Wednesday, April 07, 2010

Repeal of 17th Amendment Would Improve Senate

Repeal of 17th Amendment would improve Senate; Dale M. Knapp; The Santa Fe New Mexican

The founding fathers had it right! Article 1, Section 3 of the Constitution states "The Senate of the United States shall be composed of two Senators from each state chosen by the Legislature thereof." When the Constitution was written, the authors envisioned the Senate as being composed of "statesmen" who were more interested in doing what was right for all people rather than having an ideological, self-promoting and narrow agenda. Members of the state legislature would choose the senators on the basis of proven past actions for the common good and not on the basis of party.

Today, senators are elected with an allegiance for his or her party and not for the country's best interest. In recent years, some have proven to be an embarrassment both at home and abroad. To a large extent, the amount of money that is poured into a campaign determines the outcome of the election. In the 2008 election, Republican Sen. Mitch McConnell of Kentucky spent $21 million to be re-elected as senator. In an upcoming 2010 election, one candidate from California has already spent more than $40 million, and that is just for the primary.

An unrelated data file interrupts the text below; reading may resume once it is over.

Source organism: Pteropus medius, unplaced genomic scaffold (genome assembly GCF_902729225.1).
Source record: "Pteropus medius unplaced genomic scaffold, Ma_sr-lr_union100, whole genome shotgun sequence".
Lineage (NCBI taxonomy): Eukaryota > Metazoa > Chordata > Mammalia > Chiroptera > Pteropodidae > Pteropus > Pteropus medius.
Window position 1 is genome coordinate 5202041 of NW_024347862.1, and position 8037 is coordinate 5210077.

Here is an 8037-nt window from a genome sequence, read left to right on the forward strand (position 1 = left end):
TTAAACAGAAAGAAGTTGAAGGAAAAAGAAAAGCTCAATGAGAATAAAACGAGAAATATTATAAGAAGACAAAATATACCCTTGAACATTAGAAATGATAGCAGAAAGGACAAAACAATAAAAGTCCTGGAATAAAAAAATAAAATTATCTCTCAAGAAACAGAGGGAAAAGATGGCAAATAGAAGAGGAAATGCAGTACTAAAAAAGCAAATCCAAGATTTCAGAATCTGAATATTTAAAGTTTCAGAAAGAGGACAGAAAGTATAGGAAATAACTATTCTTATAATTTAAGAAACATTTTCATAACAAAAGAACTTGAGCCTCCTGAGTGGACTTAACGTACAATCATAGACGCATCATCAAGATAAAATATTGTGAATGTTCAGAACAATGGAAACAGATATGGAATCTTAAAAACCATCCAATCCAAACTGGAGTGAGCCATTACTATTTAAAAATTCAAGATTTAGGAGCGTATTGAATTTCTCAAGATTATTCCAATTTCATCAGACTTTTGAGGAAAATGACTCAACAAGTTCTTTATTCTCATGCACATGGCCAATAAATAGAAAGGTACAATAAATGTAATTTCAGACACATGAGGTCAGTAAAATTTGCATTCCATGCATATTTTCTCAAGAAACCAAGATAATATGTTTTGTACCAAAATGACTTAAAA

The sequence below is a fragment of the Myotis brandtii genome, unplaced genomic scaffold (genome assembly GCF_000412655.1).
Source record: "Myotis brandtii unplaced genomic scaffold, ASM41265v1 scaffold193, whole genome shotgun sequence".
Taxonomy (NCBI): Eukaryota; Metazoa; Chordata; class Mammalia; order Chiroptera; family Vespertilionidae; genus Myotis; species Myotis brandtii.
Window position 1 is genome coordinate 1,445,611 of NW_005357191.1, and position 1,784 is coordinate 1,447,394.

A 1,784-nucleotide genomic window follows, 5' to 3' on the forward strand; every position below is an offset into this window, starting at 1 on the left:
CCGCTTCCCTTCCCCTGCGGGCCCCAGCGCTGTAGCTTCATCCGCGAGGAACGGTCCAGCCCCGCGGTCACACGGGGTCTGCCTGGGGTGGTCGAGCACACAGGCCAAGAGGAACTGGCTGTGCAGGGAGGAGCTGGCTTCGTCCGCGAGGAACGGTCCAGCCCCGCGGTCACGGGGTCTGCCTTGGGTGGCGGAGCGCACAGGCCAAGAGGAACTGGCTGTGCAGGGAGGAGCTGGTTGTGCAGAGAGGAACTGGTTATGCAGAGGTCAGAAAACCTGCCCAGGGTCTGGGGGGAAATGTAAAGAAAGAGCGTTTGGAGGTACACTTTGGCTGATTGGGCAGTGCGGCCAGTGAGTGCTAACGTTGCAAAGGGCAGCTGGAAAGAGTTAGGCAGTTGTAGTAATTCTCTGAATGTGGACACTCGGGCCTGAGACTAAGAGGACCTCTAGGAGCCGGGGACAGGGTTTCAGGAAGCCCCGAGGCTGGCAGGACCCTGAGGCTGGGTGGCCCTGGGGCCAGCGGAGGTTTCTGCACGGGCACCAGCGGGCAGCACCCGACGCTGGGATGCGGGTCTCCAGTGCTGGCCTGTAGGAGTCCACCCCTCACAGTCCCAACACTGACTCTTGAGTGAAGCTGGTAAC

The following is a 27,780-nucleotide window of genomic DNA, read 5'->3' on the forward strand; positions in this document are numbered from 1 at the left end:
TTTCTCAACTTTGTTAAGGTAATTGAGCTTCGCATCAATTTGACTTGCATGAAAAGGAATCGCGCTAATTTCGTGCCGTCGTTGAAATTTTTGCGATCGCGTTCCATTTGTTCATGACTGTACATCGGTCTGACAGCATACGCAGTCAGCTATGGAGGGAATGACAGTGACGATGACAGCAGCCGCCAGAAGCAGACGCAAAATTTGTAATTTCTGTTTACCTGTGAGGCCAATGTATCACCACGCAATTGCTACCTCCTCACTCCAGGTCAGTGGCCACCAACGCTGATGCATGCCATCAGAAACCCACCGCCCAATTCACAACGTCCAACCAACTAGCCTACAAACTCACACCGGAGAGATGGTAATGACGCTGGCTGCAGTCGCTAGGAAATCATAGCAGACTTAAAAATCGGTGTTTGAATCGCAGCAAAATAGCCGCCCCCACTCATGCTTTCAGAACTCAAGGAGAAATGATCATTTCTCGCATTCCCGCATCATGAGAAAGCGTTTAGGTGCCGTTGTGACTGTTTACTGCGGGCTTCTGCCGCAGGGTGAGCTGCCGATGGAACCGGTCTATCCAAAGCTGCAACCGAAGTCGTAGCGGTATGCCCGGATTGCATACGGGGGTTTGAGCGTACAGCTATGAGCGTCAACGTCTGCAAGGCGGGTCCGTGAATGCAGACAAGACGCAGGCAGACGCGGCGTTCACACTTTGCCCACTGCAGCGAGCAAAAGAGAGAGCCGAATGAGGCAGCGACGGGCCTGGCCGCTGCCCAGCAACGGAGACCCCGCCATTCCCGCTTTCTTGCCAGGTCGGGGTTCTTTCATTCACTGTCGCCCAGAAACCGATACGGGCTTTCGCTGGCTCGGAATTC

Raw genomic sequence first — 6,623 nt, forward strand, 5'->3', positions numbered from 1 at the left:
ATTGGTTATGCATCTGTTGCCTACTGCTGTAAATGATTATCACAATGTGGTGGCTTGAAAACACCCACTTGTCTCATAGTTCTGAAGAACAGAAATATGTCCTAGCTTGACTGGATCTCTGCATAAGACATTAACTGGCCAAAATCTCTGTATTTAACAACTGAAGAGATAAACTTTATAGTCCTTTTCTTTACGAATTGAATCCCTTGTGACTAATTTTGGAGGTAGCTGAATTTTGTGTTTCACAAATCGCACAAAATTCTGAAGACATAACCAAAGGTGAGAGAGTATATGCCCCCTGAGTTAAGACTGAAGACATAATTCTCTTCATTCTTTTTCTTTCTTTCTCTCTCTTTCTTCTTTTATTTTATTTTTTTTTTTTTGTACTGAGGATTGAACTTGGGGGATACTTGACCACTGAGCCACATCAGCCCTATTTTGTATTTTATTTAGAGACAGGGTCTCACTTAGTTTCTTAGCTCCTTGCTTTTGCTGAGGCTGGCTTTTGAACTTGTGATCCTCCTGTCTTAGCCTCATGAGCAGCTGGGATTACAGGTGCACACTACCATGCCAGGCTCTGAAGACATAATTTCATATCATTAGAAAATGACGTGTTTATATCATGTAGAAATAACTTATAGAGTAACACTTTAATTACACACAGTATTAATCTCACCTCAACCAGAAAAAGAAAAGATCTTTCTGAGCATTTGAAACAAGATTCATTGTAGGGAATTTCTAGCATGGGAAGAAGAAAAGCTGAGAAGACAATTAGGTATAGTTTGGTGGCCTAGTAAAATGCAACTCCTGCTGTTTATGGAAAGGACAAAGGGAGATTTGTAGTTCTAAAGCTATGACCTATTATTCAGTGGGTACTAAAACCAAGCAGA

Where is all this money coming from? The bulk of the contributions are given by large corporations, which has encouraged many of the senators to be beholden to one or more industries. It has become increasingly obvious that the Senate we have is totally dysfunctional, and there seems to be no prospect of improvement. Witness the recent debacle on health care reform! What can we do about it?

In 1913, the 17th Amendment was ratified, requiring each senator to be elected by the voters within their state. What seemed like a good change has turned into a fiasco. Currently, there are over 200 bills languishing in the Senate that have been approved by the House. Where is the Senate? Members of the Senate prefer to threaten a filibuster or to "just say no" rather than take action. I believe this inaction is due almost entirely to party loyalty rather than honest disapproval. Is this the way we want our government to function? I think not!

Read the rest here.

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